This is post #8 of #BlogchatterA2Z.
This includes blogging every day in April for 26 days, except on Sundays. What’s special about it is that every day’s post will be corresponding to each letter of the alphabet.
All my #BlogchatterA2Z posts 2021 can be found here.
Do you know what a holograph is?
Don’t confuse it with holography, which is the art of making holograms. In holography, the light scattered from an object is presented in such a way as to appear three-dimensional. Rainbow holograms are used in many places for security purposes, such as driver’s licenses and credit cards.
A holograph is a hand-written document wholly composed by the person in whose name it appears. e.g. a deed, will, letter
It’s also called by other names like autograph, protograph, or original manuscript.
In some countries like France and in some states in the United States, certain holographic documents have legal significance and do not need to be witnessed. e.g. holographic last will.
Origin of Holograph
The term holograph originated between 1650 and 1660 from the Latin holographus and Greek holographos (holo = whole/entire and graph = drawn/written)
There’s a slight distinction between an autograph and a holograph.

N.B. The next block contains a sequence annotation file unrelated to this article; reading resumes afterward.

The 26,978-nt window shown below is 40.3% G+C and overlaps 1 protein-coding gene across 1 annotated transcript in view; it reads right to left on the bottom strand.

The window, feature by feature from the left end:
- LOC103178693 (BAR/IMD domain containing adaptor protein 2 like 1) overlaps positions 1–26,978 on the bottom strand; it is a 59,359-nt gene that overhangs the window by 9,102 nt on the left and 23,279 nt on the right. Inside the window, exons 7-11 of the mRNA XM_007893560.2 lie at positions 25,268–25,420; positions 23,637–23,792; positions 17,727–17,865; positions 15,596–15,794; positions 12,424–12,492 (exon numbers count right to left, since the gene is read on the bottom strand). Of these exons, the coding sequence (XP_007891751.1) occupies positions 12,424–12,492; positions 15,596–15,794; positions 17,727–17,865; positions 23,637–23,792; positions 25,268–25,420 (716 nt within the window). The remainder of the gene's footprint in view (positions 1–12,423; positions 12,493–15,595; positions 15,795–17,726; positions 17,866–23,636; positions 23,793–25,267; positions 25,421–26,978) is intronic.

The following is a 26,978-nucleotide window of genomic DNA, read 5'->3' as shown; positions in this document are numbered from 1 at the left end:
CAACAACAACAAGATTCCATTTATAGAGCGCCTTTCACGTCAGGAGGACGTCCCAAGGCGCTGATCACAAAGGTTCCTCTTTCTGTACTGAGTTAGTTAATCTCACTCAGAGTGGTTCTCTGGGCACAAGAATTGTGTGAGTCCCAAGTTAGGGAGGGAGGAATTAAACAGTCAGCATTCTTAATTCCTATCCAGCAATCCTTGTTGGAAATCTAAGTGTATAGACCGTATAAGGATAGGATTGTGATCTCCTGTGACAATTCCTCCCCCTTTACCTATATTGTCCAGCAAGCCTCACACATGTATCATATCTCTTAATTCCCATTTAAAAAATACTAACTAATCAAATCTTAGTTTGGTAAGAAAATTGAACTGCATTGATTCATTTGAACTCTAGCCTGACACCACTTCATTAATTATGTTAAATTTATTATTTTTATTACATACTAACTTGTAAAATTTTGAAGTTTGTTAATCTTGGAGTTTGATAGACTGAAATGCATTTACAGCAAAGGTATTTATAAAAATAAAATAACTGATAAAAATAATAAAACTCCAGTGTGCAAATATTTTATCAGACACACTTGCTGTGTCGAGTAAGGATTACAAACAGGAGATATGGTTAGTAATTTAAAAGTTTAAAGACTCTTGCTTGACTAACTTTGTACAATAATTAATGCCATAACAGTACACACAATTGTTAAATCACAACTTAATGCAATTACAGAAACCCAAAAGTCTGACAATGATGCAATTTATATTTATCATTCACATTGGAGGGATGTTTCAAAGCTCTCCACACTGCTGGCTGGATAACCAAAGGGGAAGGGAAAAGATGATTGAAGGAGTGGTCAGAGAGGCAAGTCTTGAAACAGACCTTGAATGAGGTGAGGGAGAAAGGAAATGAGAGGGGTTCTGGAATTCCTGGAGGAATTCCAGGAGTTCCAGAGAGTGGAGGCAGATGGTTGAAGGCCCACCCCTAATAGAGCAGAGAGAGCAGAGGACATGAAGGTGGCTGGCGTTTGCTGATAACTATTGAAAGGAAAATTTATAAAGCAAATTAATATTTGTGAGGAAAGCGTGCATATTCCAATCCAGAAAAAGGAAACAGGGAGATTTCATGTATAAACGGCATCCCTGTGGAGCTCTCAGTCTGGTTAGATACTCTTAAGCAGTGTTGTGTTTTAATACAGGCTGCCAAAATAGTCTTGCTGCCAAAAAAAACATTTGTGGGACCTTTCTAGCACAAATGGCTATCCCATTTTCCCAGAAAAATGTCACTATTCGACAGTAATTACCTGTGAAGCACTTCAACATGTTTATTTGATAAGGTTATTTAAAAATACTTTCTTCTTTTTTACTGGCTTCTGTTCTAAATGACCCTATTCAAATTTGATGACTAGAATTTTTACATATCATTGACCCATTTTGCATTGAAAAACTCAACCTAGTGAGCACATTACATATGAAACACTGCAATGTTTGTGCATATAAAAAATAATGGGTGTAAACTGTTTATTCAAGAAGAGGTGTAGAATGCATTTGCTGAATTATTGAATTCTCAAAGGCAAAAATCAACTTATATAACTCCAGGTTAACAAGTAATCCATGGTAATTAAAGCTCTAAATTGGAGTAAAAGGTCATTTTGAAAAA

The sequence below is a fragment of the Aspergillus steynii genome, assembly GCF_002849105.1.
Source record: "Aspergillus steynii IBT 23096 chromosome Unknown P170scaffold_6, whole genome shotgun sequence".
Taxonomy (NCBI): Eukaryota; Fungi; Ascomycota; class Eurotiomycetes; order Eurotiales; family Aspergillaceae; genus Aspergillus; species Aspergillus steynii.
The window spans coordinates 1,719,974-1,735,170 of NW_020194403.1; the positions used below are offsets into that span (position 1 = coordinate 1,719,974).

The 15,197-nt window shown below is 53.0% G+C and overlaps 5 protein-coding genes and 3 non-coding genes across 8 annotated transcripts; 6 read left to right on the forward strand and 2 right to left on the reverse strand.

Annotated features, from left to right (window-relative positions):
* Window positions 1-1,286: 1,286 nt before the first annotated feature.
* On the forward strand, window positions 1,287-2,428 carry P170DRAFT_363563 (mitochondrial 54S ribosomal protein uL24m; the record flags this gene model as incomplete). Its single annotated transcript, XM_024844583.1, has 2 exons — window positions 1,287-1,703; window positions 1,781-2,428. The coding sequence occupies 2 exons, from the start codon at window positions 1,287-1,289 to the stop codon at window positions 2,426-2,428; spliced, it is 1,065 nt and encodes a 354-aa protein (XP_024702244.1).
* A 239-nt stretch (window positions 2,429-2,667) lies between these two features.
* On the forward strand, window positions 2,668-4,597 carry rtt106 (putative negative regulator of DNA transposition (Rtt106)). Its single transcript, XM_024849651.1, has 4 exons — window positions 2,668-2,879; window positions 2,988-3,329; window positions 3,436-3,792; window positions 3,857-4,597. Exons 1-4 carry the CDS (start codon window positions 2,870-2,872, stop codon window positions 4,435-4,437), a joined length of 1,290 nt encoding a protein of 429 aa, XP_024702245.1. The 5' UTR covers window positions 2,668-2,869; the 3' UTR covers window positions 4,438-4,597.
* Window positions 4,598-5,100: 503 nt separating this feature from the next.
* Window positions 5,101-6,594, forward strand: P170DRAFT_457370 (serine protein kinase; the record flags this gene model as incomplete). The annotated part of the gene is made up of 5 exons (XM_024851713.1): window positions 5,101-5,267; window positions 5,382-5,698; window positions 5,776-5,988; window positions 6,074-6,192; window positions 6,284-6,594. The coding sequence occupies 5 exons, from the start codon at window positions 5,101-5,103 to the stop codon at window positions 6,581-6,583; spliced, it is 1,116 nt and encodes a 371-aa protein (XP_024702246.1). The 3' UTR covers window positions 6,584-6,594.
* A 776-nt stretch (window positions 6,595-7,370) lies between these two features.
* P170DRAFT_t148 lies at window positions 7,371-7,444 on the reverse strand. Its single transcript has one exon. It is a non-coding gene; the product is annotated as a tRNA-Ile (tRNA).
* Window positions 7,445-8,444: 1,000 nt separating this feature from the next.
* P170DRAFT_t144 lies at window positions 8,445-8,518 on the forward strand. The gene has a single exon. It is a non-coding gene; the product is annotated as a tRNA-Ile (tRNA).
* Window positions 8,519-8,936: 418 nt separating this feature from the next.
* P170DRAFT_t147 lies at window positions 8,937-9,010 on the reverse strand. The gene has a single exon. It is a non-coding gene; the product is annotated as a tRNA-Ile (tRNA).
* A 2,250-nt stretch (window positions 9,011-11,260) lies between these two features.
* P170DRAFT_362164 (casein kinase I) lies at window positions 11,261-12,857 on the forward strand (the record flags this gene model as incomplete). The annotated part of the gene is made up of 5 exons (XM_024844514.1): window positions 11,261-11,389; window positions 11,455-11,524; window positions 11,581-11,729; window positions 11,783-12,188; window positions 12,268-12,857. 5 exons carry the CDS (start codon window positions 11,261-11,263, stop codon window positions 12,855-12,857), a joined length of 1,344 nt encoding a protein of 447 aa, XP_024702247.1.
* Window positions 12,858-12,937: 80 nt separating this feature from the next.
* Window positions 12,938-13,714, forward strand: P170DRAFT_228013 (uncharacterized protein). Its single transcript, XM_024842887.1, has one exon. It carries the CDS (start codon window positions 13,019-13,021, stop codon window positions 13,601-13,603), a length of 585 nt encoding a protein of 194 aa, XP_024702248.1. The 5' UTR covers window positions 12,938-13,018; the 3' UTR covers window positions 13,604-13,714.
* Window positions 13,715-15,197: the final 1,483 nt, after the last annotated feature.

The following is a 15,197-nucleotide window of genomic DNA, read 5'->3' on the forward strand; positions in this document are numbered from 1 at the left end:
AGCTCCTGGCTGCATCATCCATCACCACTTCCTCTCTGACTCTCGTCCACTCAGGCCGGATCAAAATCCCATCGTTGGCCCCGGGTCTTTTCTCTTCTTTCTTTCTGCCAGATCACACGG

- An autograph is a document in the author’s handwriting.
- A holograph is a document written entirely by the person in whose name it appears.
Of course, autograph also means “signature.”
An article in the Encyclopedia Britannica, written by Edward Maunde Thompson in 1911, describes an autograph as “a document signed by the person from whom it emanates.”
He uses supporting evidence to show that the term was used from antiquity to the Middle Ages when a document written by a scribe was said to be “signed” or “autographed” by the person who fixed his seal to it. (Thus, signum = signature)
Edward differentiates holographic documents from autographs by saying that when the entire document is written by the person in whose name it appears, it is a holograph.
Holographs may or may not contain illustrations.
Rare holographs written by famous people are considered collectibles.
Here’s a list of some existing holographic documents (or autographs) of historical significance:
- Leonardo da Vinci’s Codex Leicester
- The Anatomical and Physiological Notebook of John Keats
- Sigmund Freud’s papers
- Emily Bronte’s diary
- Bach’s autograph letters
- Beethoven’s autograph manuscripts
Take a look at this video to experience the magic of holographic and autographic documents:
A Holographic Will
A holographic will is an alternative to a will created by a lawyer.
It is hand-written and signed by a testator.
Some states in the US recognize the legal legitimacy of a holographic will and have the following requirements:
a) proof that the testator wrote the will
b) evidence that the testator had the mental capacity to write the will
c) the testator’s wish to disburse personal property to beneficiaries should be present in the will
Holographic wills do not require witnesses or notarization.
If you want to read about holographic wills in detail, click here.